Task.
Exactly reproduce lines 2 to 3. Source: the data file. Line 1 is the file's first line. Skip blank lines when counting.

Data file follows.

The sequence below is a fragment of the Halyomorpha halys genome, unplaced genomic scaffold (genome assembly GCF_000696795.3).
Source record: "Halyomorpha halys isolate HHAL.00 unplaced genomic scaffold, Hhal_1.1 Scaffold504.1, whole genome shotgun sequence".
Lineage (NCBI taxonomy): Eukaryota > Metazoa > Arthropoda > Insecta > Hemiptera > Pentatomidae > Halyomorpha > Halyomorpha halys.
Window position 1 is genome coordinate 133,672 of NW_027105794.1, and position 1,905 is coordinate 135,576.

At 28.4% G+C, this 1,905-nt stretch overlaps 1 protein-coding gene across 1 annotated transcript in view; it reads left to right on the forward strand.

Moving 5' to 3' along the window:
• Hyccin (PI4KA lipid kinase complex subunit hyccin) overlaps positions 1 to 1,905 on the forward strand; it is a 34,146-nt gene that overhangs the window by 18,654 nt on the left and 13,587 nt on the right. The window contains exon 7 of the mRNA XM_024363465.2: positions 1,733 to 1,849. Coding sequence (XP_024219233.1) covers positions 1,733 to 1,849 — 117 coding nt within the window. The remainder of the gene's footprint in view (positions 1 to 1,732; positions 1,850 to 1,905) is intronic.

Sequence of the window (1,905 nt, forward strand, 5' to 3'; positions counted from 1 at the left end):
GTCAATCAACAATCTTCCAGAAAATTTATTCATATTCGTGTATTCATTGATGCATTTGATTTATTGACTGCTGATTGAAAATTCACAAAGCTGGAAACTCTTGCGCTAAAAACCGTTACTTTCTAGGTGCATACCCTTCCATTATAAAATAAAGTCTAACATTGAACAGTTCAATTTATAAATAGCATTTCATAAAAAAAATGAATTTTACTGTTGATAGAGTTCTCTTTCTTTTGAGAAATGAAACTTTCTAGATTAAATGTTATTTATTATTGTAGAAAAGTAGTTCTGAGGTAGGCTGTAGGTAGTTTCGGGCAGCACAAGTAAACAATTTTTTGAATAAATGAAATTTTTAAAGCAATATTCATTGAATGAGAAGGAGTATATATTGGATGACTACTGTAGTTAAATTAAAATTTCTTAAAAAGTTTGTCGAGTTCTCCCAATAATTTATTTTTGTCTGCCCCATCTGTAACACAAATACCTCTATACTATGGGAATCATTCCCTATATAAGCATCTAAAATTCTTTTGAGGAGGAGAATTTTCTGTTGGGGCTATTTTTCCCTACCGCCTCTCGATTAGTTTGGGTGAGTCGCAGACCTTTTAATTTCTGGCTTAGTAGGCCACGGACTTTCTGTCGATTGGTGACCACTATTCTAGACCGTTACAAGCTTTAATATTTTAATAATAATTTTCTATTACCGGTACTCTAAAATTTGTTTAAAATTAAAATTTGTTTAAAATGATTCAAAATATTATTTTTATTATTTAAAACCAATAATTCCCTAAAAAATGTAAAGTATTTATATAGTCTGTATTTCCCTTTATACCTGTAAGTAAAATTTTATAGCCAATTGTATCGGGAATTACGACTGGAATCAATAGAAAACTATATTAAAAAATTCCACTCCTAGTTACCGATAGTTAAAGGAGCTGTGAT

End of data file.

Source record: "Halyomorpha halys isolate HHAL.00 unplaced genomic scaffold, Hhal_1.1 Scaffold504.1, whole genome shotgun sequence".
Lineage (NCBI taxonomy): Eukaryota > Metazoa > Arthropoda > Insecta > Hemiptera > Pentatomidae > Halyomorpha > Halyomorpha halys.